Eric Nystrom, Director, Social Media Services Group, Dell
       
    2. Engage your customers to provide their preferences regarding information they want to receive from you; right person, right content, right time, right place and right medium”.  
      Andrew Bailey, Marketing Principal, FedEx.
       
    3. Help customers at every point of contact with your company; from information gathering, to purchasing, to ongoing engagement. Make every aspect of doing business with your company easy.
       
    4. Communicate a consistent message and brand across all channels, and customer touch points, including customer service.  
       
    5. Constantly improve how you communicate your value proposition; this applies to your products and your company, so customers understand why they should continue to do business with you.
       
    6. Learn the customer journey from the customer’s perspective. Know what customers want from you at each stage of their journey with your company and satisfy their needs.
       
    7. Rethink all communications with customers to be personalized, relevant and helpful based on their individual preferences. Don’t just send transaction-based “spray and pray”.
    8. Change your culture to be customer centric in all aspects of your company and unite these efforts across all departments.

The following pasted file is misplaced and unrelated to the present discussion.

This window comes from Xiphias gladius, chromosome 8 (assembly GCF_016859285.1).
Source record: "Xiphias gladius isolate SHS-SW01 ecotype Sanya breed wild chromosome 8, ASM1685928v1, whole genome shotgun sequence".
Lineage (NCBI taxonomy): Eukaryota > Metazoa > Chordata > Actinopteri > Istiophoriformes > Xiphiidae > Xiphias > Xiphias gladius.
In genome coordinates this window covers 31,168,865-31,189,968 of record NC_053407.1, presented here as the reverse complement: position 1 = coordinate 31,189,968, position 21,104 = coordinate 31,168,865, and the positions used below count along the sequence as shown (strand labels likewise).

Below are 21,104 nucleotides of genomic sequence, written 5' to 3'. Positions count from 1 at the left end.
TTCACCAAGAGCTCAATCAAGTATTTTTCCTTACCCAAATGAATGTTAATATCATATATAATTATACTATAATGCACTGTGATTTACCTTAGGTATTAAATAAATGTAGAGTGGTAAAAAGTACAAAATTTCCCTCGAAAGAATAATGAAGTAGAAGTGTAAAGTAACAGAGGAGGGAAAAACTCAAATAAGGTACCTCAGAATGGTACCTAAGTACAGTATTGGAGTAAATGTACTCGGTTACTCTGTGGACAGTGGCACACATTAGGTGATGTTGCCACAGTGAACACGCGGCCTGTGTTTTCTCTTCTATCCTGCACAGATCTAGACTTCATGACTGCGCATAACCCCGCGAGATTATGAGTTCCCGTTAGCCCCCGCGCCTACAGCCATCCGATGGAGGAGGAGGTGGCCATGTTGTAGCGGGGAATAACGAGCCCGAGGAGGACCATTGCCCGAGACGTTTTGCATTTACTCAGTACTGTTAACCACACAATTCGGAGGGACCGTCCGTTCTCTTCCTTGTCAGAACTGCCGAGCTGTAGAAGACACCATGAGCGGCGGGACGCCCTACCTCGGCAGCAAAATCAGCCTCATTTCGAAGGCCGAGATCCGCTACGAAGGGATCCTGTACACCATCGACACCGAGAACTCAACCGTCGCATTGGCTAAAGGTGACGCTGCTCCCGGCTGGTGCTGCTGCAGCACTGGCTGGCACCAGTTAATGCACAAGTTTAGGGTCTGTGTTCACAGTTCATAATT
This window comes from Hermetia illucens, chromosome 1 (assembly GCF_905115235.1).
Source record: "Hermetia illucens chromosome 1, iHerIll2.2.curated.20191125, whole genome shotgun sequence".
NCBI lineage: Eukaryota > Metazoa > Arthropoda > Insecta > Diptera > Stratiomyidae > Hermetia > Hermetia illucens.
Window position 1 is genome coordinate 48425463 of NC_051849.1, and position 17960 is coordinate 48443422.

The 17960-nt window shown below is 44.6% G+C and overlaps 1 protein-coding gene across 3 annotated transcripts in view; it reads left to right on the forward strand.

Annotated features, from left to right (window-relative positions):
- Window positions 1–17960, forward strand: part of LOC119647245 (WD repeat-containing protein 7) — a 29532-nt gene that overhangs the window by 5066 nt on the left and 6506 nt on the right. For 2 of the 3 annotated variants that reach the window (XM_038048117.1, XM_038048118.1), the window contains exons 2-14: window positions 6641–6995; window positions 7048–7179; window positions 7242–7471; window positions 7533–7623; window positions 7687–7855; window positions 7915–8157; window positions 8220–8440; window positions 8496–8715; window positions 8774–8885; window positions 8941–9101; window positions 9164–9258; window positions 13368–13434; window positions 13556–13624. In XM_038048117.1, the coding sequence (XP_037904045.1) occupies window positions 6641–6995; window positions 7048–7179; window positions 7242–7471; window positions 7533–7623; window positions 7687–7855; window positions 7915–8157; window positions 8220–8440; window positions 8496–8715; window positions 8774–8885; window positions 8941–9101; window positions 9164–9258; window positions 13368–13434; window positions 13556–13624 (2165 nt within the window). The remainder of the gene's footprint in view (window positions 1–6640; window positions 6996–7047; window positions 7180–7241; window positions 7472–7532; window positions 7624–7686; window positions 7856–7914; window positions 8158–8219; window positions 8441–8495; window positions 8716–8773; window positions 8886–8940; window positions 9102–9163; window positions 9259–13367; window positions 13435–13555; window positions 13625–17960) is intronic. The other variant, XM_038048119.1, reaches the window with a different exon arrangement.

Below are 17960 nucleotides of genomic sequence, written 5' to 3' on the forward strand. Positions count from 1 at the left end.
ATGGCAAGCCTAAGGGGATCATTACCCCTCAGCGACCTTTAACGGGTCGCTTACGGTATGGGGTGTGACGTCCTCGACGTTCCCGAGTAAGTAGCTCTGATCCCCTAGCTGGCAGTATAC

ARTICLE SOURCE: This factual content has not been modified from the source. This content is syndicated news that can be used for your research, and we hope that it can help your productivity. This content is strictly for educational purposes and is not made for any kind of commercial purposes of this blog.
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  • If you’re starting an online business, you’re probably reading this article as part of your initial research. (As a research addict, I commend you for that.) You have probably heard that you will need a good web hosting provider. But with so many hosting options available, how do you pick? We’re helping you choose an ecommerce web hosting provider by highlighting 5 important features.

    1. Speed

    Speed, specifically fast load times, is very important. According to “How Loading Time Affects Your Bottom Line” published by leading research companies, 47% of consumers expect a page to load in seconds. 40% of them will abandon the site if it takes too long to load. Once a customer gets to your site, it would be a shame for them to leave before they see your products. Your web hosting provider plays a key role in your site’s load speed.